He and Dr. Nirenberg discovered that some of the words told a cell where to begin reading the code, and where to stop. In , Dr. Khorana reported a second breakthrough: the construction of the first artificial gene, using off-the-shelf chemicals.

Four years later, he announced that he had gotten an artificial gene to function in a bacterial cell. The ability to synthesize DNA was central to advances in genetic engineering and the development of the biotechnology industry. Thomas P. Sakmar, a professor at Rockefeller University and a former student. One former student was involved in the creation of Applied Biosystems, which developed equipment used to decode the human genome.

Har Gobind Khorana was born in the village of Raipur in the Punjab region, which is now part of Pakistan. Not certain of the date, he said he was probably born on Jan. He was the youngest of five children of a Hindu tax clerk for the British colonial government, who was dedicated to educating his children. Khorana wrote. His aptitude for science was evident from the start.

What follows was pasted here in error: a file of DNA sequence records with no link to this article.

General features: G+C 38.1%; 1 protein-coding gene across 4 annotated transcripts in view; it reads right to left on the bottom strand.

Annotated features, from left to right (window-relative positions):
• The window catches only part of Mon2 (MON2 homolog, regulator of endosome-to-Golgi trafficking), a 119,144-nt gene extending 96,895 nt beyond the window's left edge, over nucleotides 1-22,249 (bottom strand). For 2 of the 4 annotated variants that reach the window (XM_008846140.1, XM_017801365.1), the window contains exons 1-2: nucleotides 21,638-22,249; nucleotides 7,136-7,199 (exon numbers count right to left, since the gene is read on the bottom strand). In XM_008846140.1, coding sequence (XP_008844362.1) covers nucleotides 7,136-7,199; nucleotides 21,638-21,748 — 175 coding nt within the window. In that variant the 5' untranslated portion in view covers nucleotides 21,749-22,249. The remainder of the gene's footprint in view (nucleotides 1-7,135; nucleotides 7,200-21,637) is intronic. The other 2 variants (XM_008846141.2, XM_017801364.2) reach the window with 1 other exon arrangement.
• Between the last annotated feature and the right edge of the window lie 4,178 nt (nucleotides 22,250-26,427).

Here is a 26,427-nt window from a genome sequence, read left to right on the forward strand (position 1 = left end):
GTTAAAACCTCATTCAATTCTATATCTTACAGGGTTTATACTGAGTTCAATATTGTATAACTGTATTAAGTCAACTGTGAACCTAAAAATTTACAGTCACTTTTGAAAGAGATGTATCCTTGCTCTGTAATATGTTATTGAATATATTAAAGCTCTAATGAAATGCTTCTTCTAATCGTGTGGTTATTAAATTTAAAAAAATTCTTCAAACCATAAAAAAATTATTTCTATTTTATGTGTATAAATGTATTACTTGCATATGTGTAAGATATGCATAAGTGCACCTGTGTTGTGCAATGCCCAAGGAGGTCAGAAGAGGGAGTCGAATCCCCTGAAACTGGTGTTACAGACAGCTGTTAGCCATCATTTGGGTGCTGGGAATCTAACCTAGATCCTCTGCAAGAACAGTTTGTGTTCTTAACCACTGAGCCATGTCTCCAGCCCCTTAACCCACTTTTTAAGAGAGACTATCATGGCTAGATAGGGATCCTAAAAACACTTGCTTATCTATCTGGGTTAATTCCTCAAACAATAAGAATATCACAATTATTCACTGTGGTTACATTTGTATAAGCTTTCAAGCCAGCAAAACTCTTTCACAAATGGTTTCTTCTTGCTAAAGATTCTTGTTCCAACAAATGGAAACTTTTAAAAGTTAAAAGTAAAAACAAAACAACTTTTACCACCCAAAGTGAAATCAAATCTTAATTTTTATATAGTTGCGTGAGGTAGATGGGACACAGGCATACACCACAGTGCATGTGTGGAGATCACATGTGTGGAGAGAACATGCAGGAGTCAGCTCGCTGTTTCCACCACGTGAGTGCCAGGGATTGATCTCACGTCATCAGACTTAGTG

He received a scholarship to study chemistry at Punjab University, although he had been too shy to attend the required admissions interview. After earning a doctorate in organic chemistry from Liverpool University in England in , he spent a year doing postdoctoral research at the Federal Institute of Technology in Switzerland, where he secretly took up residence in a laboratory until some financing came through.

He received a research fellowship at Cambridge University, a center for the study of proteins and nucleic acids, where James D. Watson and Francis H.